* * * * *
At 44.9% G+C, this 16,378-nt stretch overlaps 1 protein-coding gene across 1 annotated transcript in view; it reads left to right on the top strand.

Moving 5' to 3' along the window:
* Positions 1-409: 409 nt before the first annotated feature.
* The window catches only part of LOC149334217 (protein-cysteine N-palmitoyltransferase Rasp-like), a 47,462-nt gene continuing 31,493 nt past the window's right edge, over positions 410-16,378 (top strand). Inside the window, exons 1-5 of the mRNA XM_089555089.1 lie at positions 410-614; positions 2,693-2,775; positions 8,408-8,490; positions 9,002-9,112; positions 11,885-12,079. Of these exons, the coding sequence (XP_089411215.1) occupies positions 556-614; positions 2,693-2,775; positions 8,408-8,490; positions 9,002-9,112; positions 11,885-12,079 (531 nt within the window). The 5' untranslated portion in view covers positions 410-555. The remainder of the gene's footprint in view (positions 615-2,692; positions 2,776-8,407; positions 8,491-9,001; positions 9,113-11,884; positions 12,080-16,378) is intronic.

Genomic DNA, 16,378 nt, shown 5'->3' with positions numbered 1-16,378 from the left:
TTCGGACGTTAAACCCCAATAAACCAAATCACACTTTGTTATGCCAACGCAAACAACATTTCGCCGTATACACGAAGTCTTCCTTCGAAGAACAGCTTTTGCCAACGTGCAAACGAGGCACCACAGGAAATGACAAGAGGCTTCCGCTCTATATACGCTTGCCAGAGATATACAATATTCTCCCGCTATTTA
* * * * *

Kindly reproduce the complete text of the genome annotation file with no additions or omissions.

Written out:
At 44.9% G+C, this 16,378-nt stretch overlaps 1 protein-coding gene across 1 annotated transcript in view; it reads left to right on the top strand.

Moving 5' to 3' along the window:
* Positions 1-409: 409 nt before the first annotated feature.
* The window catches only part of LOC149334217 (protein-cysteine N-palmitoyltransferase Rasp-like), a 47,462-nt gene continuing 31,493 nt past the window's right edge, over positions 410-16,378 (top strand). Inside the window, exons 1-5 of the mRNA XM_089555089.1 lie at positions 410-614; positions 2,693-2,775; positions 8,408-8,490; positions 9,002-9,112; positions 11,885-12,079. Of these exons, the coding sequence (XP_089411215.1) occupies positions 556-614; positions 2,693-2,775; positions 8,408-8,490; positions 9,002-9,112; positions 11,885-12,079 (531 nt within the window). The 5' untranslated portion in view covers positions 410-555. The remainder of the gene's footprint in view (positions 615-2,692; positions 2,776-8,407; positions 8,491-9,001; positions 9,113-11,884; positions 12,080-16,378) is intronic.

Genomic DNA, 16,378 nt, shown 5'->3' with positions numbered 1-16,378 from the left:
TTCGGACGTTAAACCCCAATAAACCAAATCACACTTTGTTATGCCAACGCAAACAACATTTCGCCGTATACACGAAGTCTTCCTTCGAAGAACAGCTTTTGCCAACGTGCAAACGAGGCACCACAGGAAATGACAAGAGGCTTCCGCTCTATATACGCTTGCCAGAGATATACAATATTCTCCCGCTATTTA